New study finds extreme weather events become normalized in a few years
Decreasing shorelines, record October warmth and a severe drought that anchored itself across Southeast Alaska in 2018 continue to underscore that the Arctic is ground zero for climate change.
Last year, NOAA released its Arctic Report Card on how the Arctic is warming twice the rate relative to the rest of the globe. It highlights the importance and role of the Arctic in climate change and extreme weather around the world.
Now, a new study published in the Proceedings of the National Academy of Sciences points to an alarming social trend. Researchers looked at over 2 billion Twitter posts to understand the public's perception of climate change. Through sifting and analyzing the posts, researchers concluded that people tend to generally accept extreme weather as normal within two years — the amount of time researchers concluded it takes people to base their idea of normal.
Frances C. Moore, lead author of the study from University of California-Davis, stated that although we are experiencing historically extreme conditions, they don't feel particularly unusual since people tend to forget what happened just a few years ago.
It's best described using the classic metaphor of the boiling frog, which cautions people to be aware of gradual change that can eventually have dire consequences. The metaphor states that if a frog were placed into boiling water, it will jump out. However, if the frog is put in warm water which slowly boils, it will not notice the danger and slowly boil to death. Climate change activists have embraced this metaphor to point to how a changing climate is viewed in our society.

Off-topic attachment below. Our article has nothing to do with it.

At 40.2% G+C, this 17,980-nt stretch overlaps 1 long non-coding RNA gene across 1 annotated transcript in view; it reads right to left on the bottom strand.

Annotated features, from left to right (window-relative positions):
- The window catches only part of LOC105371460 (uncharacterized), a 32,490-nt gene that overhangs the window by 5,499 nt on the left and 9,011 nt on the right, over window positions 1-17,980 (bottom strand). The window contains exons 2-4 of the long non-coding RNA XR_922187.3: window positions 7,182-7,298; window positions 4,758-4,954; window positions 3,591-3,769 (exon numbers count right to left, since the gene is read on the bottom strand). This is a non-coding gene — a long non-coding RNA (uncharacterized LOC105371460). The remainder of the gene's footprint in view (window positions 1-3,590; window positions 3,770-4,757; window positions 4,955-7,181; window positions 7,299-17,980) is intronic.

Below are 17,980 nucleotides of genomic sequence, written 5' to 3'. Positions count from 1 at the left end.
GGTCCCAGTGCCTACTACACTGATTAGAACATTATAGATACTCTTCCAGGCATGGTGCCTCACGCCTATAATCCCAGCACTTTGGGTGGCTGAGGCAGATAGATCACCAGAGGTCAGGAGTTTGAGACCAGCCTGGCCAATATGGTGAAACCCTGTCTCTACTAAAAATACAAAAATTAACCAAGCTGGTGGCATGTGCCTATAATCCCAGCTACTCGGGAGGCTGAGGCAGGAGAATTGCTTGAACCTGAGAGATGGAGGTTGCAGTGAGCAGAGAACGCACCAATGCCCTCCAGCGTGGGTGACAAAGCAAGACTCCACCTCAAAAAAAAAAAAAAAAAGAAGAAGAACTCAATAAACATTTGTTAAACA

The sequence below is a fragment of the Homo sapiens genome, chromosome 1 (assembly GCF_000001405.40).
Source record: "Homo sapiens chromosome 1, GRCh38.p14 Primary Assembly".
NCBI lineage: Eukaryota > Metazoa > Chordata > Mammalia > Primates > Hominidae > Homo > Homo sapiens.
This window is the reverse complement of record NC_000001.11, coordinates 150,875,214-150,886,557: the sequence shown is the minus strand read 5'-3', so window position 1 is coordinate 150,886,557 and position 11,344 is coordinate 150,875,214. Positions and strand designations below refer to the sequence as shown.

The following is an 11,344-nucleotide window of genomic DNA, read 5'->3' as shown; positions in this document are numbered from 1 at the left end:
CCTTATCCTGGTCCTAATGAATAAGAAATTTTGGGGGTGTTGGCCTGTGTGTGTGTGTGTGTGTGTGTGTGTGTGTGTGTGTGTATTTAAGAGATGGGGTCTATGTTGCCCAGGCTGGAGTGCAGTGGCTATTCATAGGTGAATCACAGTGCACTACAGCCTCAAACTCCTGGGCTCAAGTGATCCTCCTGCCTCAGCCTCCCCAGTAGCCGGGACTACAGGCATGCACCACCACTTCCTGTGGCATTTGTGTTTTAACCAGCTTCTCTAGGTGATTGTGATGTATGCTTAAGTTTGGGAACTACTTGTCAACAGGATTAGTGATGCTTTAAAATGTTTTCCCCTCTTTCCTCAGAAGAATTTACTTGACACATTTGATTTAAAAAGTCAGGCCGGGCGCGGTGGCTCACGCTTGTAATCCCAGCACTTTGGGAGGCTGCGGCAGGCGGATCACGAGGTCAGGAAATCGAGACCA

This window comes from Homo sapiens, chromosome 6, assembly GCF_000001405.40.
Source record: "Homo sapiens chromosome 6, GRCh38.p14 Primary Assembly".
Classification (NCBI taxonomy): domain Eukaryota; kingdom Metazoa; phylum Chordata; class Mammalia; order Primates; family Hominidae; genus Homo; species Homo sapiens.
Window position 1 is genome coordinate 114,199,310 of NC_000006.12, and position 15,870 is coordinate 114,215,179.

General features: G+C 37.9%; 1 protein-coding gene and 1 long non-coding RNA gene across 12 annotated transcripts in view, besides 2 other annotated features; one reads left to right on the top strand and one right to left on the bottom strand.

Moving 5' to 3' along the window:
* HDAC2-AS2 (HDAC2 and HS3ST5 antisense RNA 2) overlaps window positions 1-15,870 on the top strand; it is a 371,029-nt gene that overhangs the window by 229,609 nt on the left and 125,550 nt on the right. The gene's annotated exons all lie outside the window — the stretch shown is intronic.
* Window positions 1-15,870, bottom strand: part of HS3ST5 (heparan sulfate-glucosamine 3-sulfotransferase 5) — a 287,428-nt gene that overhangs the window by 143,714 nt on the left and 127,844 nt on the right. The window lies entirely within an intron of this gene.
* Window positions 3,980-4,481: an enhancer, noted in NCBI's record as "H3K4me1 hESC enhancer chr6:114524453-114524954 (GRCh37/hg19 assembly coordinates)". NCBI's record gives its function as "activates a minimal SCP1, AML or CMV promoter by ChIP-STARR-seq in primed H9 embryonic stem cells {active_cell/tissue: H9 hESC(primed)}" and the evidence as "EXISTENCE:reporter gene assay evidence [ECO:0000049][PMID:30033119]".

Moore said that although the tweets pointed to extreme weather still making people miserable, users eventually stopped talking about it and got used to change they'd prefer to avoid.
Just here in Alaska, significant changes have been seen and felt since the turn of the century. Data provided by the National Weather Service shows that out of the top 10 warmest years on record, seven have occurred since the year 2000.
The most recent was 2018, when Anchorage recorded an average temperature of 40.5 degrees, the second warmest year on record. Although each person is going to perceive temperatures in a different manner, you can easily see the warming climate in the retreating glaciers that are reshaping the land and leaving behind glacial silt, along with many invasive species that now call Southcentral home.
As the climate continues to change, not only will we continue to see extreme events like we are currently experiencing in Anchorage, but researchers of the study believe that the general public may not be able to distinguish them, as the events become normalized. As this occurs the authors of the study believe this will have potential implications for both the acceptance of global warming and public pressure for policies.
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